The Brazilian government will publish a new decree regulating the dissolution of the National Reserve of Copper and Associate Minerals (known by its Portuguese acronym Renca) to clarify the country’s commitment to protecting the environment. It will regulate mineral exploration in areas with no protected areas, indigenous lands or border strips, and was published in an extra edition of Brazil’s Federal Official Gazette (the Diário Oficial da União, or DOU).
Brazilian President Michel Temer created a firestorm when he dissolved Renca, which opened 47,000 km2 in the Amazon for mining activities. He and his administration suffered an immediate backlash from uninformed environmental activists, who immediately associated the move with deforestation in the Amazon.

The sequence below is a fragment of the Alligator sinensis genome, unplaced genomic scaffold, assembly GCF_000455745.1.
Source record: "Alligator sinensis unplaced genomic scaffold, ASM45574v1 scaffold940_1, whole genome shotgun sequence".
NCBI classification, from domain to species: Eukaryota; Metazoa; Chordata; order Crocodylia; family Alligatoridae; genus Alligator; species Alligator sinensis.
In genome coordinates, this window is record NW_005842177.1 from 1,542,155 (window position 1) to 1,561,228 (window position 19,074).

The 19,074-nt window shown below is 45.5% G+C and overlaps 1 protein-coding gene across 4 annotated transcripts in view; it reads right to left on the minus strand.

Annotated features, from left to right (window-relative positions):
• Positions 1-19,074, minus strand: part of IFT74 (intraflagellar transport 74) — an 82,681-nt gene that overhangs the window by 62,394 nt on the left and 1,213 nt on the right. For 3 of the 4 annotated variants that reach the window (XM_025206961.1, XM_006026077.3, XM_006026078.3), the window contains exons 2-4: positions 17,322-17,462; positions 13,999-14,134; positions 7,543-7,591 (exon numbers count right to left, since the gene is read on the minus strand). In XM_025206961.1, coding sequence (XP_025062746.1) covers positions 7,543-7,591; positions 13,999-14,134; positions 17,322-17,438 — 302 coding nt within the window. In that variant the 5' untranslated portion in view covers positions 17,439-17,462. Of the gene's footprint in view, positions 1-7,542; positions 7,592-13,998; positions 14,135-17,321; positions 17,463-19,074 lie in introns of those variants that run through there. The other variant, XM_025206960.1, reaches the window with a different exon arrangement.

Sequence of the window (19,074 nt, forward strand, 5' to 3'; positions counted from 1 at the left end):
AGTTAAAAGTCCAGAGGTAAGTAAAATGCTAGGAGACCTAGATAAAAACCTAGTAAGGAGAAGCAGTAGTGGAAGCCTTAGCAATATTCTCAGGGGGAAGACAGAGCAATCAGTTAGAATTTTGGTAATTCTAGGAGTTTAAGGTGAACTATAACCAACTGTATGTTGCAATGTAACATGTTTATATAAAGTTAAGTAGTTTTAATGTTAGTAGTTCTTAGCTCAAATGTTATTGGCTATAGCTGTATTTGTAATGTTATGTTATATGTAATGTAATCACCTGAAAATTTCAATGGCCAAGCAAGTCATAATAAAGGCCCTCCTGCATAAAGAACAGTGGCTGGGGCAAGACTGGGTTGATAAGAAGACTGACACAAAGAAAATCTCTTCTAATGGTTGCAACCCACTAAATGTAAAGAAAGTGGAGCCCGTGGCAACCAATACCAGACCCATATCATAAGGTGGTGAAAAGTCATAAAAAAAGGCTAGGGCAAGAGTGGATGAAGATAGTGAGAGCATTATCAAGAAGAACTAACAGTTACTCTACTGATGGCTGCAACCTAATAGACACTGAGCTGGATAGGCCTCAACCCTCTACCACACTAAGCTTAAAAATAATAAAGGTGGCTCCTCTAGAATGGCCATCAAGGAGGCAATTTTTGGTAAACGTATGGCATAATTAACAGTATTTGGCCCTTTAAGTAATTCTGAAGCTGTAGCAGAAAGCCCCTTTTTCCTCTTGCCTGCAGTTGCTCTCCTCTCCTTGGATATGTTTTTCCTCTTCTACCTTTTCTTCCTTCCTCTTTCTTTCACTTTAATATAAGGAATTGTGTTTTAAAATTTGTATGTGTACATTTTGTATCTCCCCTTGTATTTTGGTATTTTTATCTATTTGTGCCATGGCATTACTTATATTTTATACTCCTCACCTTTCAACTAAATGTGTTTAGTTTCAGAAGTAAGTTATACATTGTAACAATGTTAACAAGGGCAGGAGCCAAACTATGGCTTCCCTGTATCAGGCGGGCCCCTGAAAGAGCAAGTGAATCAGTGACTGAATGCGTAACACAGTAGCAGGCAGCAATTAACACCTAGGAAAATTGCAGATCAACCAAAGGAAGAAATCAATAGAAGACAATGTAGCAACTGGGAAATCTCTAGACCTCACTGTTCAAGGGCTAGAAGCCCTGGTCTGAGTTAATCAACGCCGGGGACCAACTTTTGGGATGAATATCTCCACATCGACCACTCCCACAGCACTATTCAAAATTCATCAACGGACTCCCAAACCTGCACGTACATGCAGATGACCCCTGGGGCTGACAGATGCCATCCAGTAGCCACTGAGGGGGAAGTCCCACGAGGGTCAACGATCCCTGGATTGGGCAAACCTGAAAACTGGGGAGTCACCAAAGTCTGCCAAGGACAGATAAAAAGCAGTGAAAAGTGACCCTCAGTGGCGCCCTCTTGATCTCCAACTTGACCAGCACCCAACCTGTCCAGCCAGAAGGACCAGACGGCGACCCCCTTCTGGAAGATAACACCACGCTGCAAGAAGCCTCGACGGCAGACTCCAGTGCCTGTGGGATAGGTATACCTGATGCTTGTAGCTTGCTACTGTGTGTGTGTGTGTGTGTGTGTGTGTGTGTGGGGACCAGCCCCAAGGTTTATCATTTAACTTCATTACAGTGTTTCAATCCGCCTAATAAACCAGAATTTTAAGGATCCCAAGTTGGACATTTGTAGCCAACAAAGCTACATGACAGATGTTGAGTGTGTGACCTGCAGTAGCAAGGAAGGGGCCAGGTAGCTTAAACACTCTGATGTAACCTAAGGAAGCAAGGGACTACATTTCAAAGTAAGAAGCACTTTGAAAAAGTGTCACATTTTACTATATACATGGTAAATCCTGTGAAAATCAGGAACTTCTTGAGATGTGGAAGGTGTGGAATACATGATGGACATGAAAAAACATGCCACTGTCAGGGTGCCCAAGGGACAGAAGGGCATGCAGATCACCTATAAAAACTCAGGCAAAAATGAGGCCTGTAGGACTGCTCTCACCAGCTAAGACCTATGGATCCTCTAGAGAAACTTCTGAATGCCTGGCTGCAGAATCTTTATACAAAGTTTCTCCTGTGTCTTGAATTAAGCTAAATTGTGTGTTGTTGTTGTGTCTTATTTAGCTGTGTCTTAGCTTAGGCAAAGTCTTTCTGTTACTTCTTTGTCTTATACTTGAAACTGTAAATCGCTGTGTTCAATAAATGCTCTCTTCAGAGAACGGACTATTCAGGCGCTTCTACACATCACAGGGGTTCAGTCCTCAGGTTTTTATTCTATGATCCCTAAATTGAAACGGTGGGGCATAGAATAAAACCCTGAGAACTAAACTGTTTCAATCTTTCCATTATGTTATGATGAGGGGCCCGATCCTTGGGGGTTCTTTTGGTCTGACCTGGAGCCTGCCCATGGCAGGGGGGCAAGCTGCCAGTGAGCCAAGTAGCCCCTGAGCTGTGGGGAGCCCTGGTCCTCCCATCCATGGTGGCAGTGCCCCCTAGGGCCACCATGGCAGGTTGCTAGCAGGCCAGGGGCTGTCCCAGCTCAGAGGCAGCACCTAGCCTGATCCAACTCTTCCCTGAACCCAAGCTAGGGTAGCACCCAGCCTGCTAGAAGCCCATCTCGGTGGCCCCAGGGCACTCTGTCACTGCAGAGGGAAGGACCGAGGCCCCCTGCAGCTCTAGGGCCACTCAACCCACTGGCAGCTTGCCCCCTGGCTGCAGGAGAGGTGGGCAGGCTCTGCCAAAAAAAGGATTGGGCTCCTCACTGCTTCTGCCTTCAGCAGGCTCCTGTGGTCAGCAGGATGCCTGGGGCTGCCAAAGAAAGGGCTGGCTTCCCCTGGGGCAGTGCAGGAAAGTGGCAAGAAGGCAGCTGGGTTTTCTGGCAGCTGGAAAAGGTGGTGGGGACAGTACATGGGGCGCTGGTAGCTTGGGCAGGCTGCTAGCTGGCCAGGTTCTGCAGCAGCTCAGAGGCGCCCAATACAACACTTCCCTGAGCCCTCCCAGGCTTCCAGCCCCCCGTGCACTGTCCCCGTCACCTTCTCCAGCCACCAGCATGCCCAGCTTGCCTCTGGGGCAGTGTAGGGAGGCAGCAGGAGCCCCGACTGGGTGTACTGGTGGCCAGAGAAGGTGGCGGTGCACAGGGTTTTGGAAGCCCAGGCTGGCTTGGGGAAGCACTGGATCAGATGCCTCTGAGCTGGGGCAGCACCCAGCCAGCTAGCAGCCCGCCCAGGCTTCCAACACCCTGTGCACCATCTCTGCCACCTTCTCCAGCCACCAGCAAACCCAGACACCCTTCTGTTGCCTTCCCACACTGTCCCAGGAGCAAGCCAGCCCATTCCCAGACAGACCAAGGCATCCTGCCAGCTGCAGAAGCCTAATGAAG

According to Brazil’s environment minister, Sarney Filho, the revision will make the rules clearer, especially since the previous text caused so much confusion. “The new text firmly reiterates the position that there can be no mining in protected areas,” he explained.
Located between the states of Pará and Amapá, Renca is well endowed with precious metals. Artisanal miners, known as garimpos, are currently mining gold illegally from the region and polluting the local waterways with mercury. By opening the reserve to professional, private miners, the government hopes to clean up the mess and stop the garimpos from plundering Brazil’s wealth.